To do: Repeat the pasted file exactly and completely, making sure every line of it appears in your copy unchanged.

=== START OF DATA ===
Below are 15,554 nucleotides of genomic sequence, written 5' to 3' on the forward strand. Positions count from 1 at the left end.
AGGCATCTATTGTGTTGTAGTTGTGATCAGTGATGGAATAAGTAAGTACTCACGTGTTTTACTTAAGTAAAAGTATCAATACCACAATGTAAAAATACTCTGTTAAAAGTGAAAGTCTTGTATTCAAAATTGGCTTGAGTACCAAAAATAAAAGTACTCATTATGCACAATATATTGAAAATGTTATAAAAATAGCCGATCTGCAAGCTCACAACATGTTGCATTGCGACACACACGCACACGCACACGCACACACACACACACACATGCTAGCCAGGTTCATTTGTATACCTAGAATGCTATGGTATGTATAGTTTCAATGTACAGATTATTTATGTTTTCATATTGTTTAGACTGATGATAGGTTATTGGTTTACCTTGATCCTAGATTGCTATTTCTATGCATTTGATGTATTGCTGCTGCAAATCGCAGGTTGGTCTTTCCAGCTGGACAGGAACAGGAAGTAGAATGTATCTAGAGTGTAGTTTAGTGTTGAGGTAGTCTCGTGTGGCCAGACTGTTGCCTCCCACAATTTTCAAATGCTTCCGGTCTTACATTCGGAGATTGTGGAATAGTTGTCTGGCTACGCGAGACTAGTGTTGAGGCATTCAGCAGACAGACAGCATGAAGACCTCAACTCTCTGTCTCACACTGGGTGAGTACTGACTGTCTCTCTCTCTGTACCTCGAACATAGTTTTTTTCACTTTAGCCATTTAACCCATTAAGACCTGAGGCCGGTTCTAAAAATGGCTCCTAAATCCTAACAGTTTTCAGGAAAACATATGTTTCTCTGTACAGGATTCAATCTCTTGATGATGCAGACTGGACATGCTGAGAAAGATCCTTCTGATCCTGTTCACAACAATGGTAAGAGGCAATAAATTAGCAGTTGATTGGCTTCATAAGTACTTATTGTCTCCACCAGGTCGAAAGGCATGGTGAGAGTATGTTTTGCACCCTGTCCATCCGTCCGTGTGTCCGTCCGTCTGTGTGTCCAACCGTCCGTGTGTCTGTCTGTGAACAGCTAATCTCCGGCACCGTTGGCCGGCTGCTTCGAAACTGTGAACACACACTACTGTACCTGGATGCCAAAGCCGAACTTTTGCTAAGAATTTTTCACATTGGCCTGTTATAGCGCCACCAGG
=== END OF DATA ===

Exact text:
Below are 15,554 nucleotides of genomic sequence, written 5' to 3' on the forward strand. Positions count from 1 at the left end.
AGGCATCTATTGTGTTGTAGTTGTGATCAGTGATGGAATAAGTAAGTACTCACGTGTTTTACTTAAGTAAAAGTATCAATACCACAATGTAAAAATACTCTGTTAAAAGTGAAAGTCTTGTATTCAAAATTGGCTTGAGTACCAAAAATAAAAGTACTCATTATGCACAATATATTGAAAATGTTATAAAAATAGCCGATCTGCAAGCTCACAACATGTTGCATTGCGACACACACGCACACGCACACGCACACACACACACACACATGCTAGCCAGGTTCATTTGTATACCTAGAATGCTATGGTATGTATAGTTTCAATGTACAGATTATTTATGTTTTCATATTGTTTAGACTGATGATAGGTTATTGGTTTACCTTGATCCTAGATTGCTATTTCTATGCATTTGATGTATTGCTGCTGCAAATCGCAGGTTGGTCTTTCCAGCTGGACAGGAACAGGAAGTAGAATGTATCTAGAGTGTAGTTTAGTGTTGAGGTAGTCTCGTGTGGCCAGACTGTTGCCTCCCACAATTTTCAAATGCTTCCGGTCTTACATTCGGAGATTGTGGAATAGTTGTCTGGCTACGCGAGACTAGTGTTGAGGCATTCAGCAGACAGACAGCATGAAGACCTCAACTCTCTGTCTCACACTGGGTGAGTACTGACTGTCTCTCTCTCTGTACCTCGAACATAGTTTTTTTCACTTTAGCCATTTAACCCATTAAGACCTGAGGCCGGTTCTAAAAATGGCTCCTAAATCCTAACAGTTTTCAGGAAAACATATGTTTCTCTGTACAGGATTCAATCTCTTGATGATGCAGACTGGACATGCTGAGAAAGATCCTTCTGATCCTGTTCACAACAATGGTAAGAGGCAATAAATTAGCAGTTGATTGGCTTCATAAGTACTTATTGTCTCCACCAGGTCGAAAGGCATGGTGAGAGTATGTTTTGCACCCTGTCCATCCGTCCGTGTGTCCGTCCGTCTGTGTGTCCAACCGTCCGTGTGTCTGTCTGTGAACAGCTAATCTCCGGCACCGTTGGCCGGCTGCTTCGAAACTGTGAACACACACTACTGTACCTGGATGCCAAAGCCGAACTTTTGCTAAGAATTTTTCACATTGGCCTGTTATAGCGCCACCAGG